As a kid, Alan Silverstone was not allowed to chew gum. Now, at 36, he’s found compensation in all senses of the word. Alan owns the Oakland-based U.S. Chewing Gum and Candy Co., which in three years he’s turned into the second largest gumball maker in the world (Leaf Confectionery Inc. of Chicago is No. 1).
Silverstone was once more involved in debentures than jawbreakers. The son of a New York radiologist, he graduated from Columbia University with degrees in law and business. He became a Wall Street investment banker, then moved on to an L.A. firm. But a $50 thou income and a Benedict Canyon home were not enough to keep Silverstone happy. “I dealt with millions every day,” he recalls of the high-pressure life. “It was like Monopoly for real, but I wasn’t having any fun.” Neither was his wife, Ardelle. In 1971 the Silverstones divorced and Ardelle was given custody of the children—daughter Jayme, now 10, and Mark, 7.
Deciding he needed a diverting sideline, Silverstone opened the Penny Arcade Store in Beverly Hills, specializing in old coins, antique toys—and gumball machines. He soon discovered that his hobby was more rewarding than his job—and about as profitable. “So I stopped working for a living,” he smiles, “and started playing for a living.”
When his major gumball supplier, U.S. Chewing Gum, was about to go out of business in 1975, Silverstone bought its California factory. The company now manufactures some 200 products from Powies and Wowies (candy-coated peanuts) to Fu Man Chews and Puckeroos (hard, tart candy), and its sales have gone from $700,000 to an estimated $6 million last year.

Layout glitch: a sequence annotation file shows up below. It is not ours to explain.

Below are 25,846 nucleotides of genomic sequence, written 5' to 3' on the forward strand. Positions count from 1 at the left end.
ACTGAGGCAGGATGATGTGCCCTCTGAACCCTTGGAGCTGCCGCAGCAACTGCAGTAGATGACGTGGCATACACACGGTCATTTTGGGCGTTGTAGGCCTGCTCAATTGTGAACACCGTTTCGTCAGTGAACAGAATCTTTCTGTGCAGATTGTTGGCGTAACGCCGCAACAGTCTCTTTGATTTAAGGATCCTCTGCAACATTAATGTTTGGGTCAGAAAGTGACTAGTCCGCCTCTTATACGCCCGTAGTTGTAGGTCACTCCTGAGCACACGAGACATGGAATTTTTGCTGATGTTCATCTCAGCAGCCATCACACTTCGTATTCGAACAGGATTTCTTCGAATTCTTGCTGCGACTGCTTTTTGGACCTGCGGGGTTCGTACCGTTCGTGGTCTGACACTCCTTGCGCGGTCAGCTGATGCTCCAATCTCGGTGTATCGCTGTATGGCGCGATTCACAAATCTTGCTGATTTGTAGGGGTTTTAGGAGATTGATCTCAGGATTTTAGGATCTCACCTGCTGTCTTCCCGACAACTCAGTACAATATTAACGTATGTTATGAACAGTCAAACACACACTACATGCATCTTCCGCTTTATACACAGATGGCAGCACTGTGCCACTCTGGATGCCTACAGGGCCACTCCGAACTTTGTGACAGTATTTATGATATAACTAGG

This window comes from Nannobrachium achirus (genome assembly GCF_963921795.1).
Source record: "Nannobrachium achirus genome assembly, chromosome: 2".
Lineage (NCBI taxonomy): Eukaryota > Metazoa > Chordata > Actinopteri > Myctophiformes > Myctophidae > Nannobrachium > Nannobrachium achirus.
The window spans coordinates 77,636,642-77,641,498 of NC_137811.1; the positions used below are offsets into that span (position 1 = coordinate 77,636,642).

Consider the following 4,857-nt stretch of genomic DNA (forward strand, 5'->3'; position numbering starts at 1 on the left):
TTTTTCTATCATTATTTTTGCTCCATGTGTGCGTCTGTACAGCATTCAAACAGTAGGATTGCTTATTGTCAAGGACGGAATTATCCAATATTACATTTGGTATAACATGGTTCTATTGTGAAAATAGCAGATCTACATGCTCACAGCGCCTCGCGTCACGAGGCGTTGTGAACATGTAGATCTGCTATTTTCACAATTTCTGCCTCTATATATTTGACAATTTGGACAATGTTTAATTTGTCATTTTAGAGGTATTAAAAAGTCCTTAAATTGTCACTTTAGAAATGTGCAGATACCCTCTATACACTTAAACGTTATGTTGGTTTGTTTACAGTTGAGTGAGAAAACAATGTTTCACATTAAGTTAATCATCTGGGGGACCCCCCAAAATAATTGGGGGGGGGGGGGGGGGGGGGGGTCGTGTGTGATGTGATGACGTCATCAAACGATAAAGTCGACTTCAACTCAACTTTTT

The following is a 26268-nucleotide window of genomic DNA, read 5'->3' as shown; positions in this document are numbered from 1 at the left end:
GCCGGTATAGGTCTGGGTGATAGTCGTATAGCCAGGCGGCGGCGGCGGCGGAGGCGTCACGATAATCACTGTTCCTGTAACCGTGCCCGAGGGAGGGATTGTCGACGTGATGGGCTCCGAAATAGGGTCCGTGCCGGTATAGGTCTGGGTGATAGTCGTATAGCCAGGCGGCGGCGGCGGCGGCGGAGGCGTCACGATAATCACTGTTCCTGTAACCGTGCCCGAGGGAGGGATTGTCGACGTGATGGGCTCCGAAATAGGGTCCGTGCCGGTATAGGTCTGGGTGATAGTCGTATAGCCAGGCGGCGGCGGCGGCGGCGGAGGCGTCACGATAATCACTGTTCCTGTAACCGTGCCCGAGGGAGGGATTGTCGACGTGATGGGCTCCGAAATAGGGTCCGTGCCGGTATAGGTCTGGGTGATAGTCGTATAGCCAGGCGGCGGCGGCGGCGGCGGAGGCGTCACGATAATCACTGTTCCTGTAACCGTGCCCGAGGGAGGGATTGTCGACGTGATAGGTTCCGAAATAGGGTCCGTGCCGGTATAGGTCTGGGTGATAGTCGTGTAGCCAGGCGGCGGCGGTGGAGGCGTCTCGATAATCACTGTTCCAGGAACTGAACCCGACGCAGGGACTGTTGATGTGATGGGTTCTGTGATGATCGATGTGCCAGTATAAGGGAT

“I’ve turned the gumball industry on to things they had never even considered,” boasts Silverstone, who unflinchingly bills himself “Uncle Al, the Kiddies’ Pal.” On one occasion a mistake in coating produced a mottled batch of jawbreakers. Alan marketed them as giant “Pterodactyl Eggs,” complete with straw nest and instructions for hatching—sit on it for 800 days. Price per egg: $2.
Silverstone’s second career hasn’t been all lollipops and lagniappes. Quaker Oats, which owns the trademark for Willy Wonka chocolates, felt Uncle Al was trampling on its territory by passing himself off as the Willy Wonka of the gumball biz. The conglomerate sued, and Silverstone, settling out of court, hung up his Wonka-like blue velvet coat. Today he sports a star-spangled blazer when he takes kids on tours of his factory.
Now that he has turned his professional life around, Silverstone has reaped an unexpected reward: Last month his wife and kids moved back with Dad. Can the kids chew gum? Sure, but only the sugarless kind.